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LEGENDS with the Vancouver Island Symphony - A Review

Making History Real

A Review by Rosemary Phillips, November 2008

Jason Nett, composer

Jason Nett, composer

That’s certainly a slice of Nanaimo’s history – better still, it could be said this is history in the making – two years of making and involving Nanaimoites past, present and future.

On November 3, 2008, Vancouver Island LEGENDS, a history of Nanaimo, was premiered to audiences at The Port Theatre with two performances for students in the morning and a presentation to the general public in the afternoon. Commissioned by the Vancouver Island Symphony for their education programs, LEGENDS presents Nanaimo’s history through theatre, from the original script by Vancouver Island University’s Eliza Gardiner, playwright and director, and original music composed by Nanaimo native Jason Nett, directed Gerald Van Wyck. For added drama, historical photos are projected onto the huge screen at the back of the stage.

From the opening music that spanned generations in its motifs, melody, and rhythm, the audience was drawn in to watch two students sitting behind their desks, bored, waiting for something to happen. And it did.

Gerald Van Wyck, conductor

Gerald Van Wyck, conductor

Conductor Gerald Van Wyck turned to take on his second role as school principal to make “announcements” over the PA system, cancelling the school dance, offering garbage detail for those who have overdue library books, and inviting students to participate in a national competition to make a video about the history of their community, a contest that offers a thousand-dollar prize – “but the deadline is tomorrow morning!”

And so begins the journey for Grade 8 student Sarah (played expertly by actor-singer Janel Snider) who envisions a season’s pass at Mount Washington and new snowboard gear. Her fellow student (portrayed by actor Drew Staniland whose various characters and their accents are brilliant) is not so enthusiastic but does reveal his own family history, about his great grandfather coming from Scotland to work in the mines, then launches into a jovial song “Three Hundred Feet Below.”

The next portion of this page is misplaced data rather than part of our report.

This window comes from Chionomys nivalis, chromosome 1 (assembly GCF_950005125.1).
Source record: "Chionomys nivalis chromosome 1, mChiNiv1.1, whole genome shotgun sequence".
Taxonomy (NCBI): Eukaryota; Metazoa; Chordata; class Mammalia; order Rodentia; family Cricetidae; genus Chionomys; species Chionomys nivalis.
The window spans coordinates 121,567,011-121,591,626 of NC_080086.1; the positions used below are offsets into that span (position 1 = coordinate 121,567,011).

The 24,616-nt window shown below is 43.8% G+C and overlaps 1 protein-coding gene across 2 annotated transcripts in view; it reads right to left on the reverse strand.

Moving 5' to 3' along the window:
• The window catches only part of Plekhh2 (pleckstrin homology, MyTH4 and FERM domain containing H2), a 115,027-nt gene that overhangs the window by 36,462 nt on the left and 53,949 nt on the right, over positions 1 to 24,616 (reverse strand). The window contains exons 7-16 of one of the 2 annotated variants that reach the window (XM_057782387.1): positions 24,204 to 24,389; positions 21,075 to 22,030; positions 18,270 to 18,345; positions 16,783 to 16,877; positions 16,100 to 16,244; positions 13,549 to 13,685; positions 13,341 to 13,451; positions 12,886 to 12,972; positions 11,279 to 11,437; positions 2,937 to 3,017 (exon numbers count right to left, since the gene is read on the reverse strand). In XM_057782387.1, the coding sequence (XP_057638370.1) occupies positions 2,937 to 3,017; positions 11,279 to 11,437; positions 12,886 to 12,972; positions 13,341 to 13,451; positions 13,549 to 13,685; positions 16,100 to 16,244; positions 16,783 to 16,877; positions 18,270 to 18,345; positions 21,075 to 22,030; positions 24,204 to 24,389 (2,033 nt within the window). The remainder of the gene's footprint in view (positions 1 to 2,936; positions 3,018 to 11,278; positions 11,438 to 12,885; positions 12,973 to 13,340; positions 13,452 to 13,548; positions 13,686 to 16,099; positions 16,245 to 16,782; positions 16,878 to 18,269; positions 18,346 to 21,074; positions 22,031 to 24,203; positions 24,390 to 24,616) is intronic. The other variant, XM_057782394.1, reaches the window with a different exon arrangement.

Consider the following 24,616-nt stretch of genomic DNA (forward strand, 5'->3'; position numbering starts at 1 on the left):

Eliza Gardiner, director/playwright

Eliza Gardiner, director/playwright

A kid, hanging out on the street with his IPod and earphones reluctantly begins his story about his grandfather from the reserve at Alert Bay who got TB and ended up in the Indian Hospital in Nanaimo. Here the music, so very reflective of the rhythm of West Coast First Nations, along with the drama of the characters in the vignette, touched the heart and drew us in to feel the pain and human tragedy. It was full of emotion. Said Nett briefly, after the performance; “The music for this section hits me. During rehearsal I had to sit at the back of the theatre because I got weepy.”

“We have to move forward through our past,” says Sarah as she begins the upbeat song titled “I Will Be Fine.” Sarah then meets up with a skateboarder whose great grandparents ran a shop in what is now the Old Quarter, saving to pay for the passage for family and the $50 head tax.

With comedic sketches and expressive and sensitive music that complements the action, we are introduced to the Nanaimo Concert Band, lacrosse, and Joyce Hardcastle’s winning of the Ultimate Nanaimo Bar Recipe contest. The journey then ends back in the classroom and LEGENDS closes with “announcements” restoring the dance and cancelling garbage detail. It was literally over far too soon.

Said Nett; “I am numb. There has been so much preparation and for the last three months this project has consumed me. It’s been a lonesome journey and now I am overwhelmed to hear it all come together. I couldn’t be happier.”

Said director/playwright Gardiner; “I had a great time. The actors really enjoyed themselves. Everyone shared their talent and professionalism.”

And to conclude, said Van Wyck; “It was more than I dreamed it would be. It has now taken on a life of its own. Both the musicians and the audience have just loved it.”

LEGENDS is not only a slice of Nanaimo history it is great entertainment in a highly professional production that every Nanaimo resident of every age should experience. While each can stand on their own, the theatre and the music combined bring a complete experience. LEGENDS reaches into life as it is today using knowledge and experience of what has been. What is more important is that it is reaching into our future with every student who witnesses it. What LEGENDS tells us is that history is within each person living in the community; it is a part of who we are.

These three performances were just the beginning. LEGENDS will be presented by the VI Symphony to students in the area for years to come, and rightly so. What a great way to learn history! And yet, there is so much yet to be explored. LEGENDS has left me wanting to find out more. It has given me just a bite of a slice of Nanaimo’s history, a delicious one at that. So I ask; “When do we get Slice 2?”

For more information about Outreach and Education programs visit the Vancouver Island Symphony's web site.

NOTE: There are many more articles on this site about great musicians and artists - see Index of Articles.

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